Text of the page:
Everything is ready for the Thousand Pollera Parade organized by Panama’s Tourism Authority (ATP) in Las Tablas, Los Santos province each year. Local participants, domestic visitors and foreign tourists all gather to pay tribute to Panama’s traditional female costume.
Recent reports indicate that, so far, over 10,000 people have registered to take part in this traditional parade, which begins at 1 p.m. on Saturday, January 10 starting from the Government office building in Las Tablas, ending at Plaza Praga.
Jesús Sierra Victoria, ATP Administrator, said that this traditional parade “is an important showcase that projects us nationally and internationally as a country. It shows a country that is a respectful custodian of its colloquial traditions that form an important part of our national identity.”
The first Thousand Pollera Parade was held in the capital of Panama in 2003. This is the fourth occasion that is being held in the city of Las Tablas.
Aris Acosta, who is producing the event, said that “this parade confirms that the Panamanian pollera is a strong and attractive product which can serve to attract national and international tourism to the country.”
The celebrations end on Sunday, January 11 with a typical mass at the Santa Librada Church at 8 a.m. with parade of Diablos Sucios taking place.
The parade is expected to last about seven hours. For all the details of these activities visit MilPolleras.com.
Some of the polleras you may see:
The pollera is the national female costume of Panama. There are different variations, according to the region. They are also classified according to how they are used.
• The “basquiña” skirt is used for women’s daily chores. This style of dress is adorned with the “solitary” gold chain, the “ducktail” gold chain and earrings.
• The pollera de Montuna Santeña is worn by peasant women who descend from the highlands to join the traditional festivities of the people. The outfit is appropriate for evening wear. For daytime, a painted hat is worn, the hair is braided and a few “tembleques” may be used as well. At night, the hat is replaced with golden combs.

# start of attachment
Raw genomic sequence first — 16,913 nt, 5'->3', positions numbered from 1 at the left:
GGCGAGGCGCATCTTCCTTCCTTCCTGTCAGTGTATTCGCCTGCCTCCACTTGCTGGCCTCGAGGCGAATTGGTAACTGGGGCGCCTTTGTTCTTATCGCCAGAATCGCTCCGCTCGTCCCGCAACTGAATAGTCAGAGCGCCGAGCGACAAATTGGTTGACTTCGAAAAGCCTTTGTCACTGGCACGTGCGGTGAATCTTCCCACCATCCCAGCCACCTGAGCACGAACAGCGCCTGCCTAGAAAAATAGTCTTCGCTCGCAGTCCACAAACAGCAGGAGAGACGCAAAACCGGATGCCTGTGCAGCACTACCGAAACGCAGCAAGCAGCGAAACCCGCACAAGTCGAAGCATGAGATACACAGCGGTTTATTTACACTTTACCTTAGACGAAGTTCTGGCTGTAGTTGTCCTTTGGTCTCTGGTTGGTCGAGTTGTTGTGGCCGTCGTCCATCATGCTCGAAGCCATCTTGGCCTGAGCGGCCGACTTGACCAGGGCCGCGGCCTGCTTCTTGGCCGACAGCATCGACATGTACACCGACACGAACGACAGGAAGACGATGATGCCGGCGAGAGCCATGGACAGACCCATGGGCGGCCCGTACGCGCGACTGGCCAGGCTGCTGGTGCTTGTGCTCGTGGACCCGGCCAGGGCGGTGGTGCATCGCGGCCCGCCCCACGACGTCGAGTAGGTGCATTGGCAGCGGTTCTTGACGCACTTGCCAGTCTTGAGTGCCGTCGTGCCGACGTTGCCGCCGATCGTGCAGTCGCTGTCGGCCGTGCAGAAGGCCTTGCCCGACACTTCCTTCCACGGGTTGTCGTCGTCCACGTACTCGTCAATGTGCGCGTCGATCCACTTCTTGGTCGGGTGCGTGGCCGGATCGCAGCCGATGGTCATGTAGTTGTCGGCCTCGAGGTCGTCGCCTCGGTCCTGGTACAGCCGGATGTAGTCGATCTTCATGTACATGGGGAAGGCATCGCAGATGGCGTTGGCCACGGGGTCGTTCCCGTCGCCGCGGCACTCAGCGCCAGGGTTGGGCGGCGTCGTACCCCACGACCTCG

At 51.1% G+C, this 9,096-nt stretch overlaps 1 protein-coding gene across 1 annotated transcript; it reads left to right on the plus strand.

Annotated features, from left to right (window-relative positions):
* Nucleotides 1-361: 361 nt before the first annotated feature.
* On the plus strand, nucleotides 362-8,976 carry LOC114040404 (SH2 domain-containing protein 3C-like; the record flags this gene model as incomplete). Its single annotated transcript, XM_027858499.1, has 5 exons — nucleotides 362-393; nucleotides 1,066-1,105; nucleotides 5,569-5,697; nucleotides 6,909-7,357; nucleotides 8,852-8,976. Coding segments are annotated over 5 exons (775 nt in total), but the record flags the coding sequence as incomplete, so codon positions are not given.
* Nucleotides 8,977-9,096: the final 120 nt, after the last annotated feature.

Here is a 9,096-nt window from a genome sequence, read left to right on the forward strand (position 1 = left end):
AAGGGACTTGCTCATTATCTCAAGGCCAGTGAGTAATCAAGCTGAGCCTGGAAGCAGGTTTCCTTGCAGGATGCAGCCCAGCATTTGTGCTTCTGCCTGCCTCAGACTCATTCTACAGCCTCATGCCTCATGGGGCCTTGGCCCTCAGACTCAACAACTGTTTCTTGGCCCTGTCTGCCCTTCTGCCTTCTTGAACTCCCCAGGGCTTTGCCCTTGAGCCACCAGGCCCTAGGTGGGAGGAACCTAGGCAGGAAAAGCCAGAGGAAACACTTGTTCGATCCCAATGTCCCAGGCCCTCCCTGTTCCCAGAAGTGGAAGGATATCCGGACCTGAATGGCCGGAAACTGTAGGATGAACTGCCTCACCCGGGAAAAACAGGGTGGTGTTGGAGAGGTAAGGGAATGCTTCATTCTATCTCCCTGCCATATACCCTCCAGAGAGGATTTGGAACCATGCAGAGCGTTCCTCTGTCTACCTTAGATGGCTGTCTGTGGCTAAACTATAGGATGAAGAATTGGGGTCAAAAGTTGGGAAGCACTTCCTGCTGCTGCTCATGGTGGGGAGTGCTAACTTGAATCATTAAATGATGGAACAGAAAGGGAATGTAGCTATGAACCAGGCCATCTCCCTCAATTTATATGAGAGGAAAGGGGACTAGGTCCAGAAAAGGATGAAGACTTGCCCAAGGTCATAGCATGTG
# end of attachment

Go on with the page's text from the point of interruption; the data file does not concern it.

• The Gala Santeña Pollera is the most elaborated style of dress. Hairstyles for this outfit are worn with golden combs and ”tembleques.”
• The pollera from the province of Herrera is the white lace Montuna Ocueña. This dress is accompanied by a full head of “tembleques,” or a white hat with braids and flowers.
• Women from the province of Veraguas also wear the Montuna Ocueña, as the region shares a border with Herrera.
• In the province of Coclé, in the region of Natá and Penonomé, the pollera is worn with “tembleques” of bright colors and white jasmine flowers.
• In Chiriquí, the pollera is worn with white petticoat skirts and “basquiña” skirts.
Panama’s first “Pollera Congress”
The first edition of the National Pollera Congress will take place from Wednesday, January 7 to Friday, January 9, 2015 in Chitré, province of Herrera, as part of the “Thousand Pollera Parade” (El Desfile de las Mil Polleras) which is scheduled for January 10.
The congress, a series of seminars, has as its main objective the preservation of the national female costume. Other topics to be covered include: the history of the pollera and the first polleras of the country, a discussion led by historian and investigator Eduardo Cano; the regional variations of the pollera, led by Victor Pinillo, the National Director of Handicrafts; and the correct manner to wear a pollera; along with a host of other presentations, all taking place at the Cubitá Boutique Resort & Spa of Chitré.
The Thousand Pollera Parade in Las Tablas is scheduled for Saturday, January 10 at 1 p.m. and concludes on Sunday, January 11 with a typical mass at the Santa Librada church at 8 a.m. which in turn ends with a “diablos sucios” parade.
Organizers expect between 15 to 20 thousand spectators for the seven hours or so of the parade. For more information about the pollera congress visit write to Pollera@gmail.com.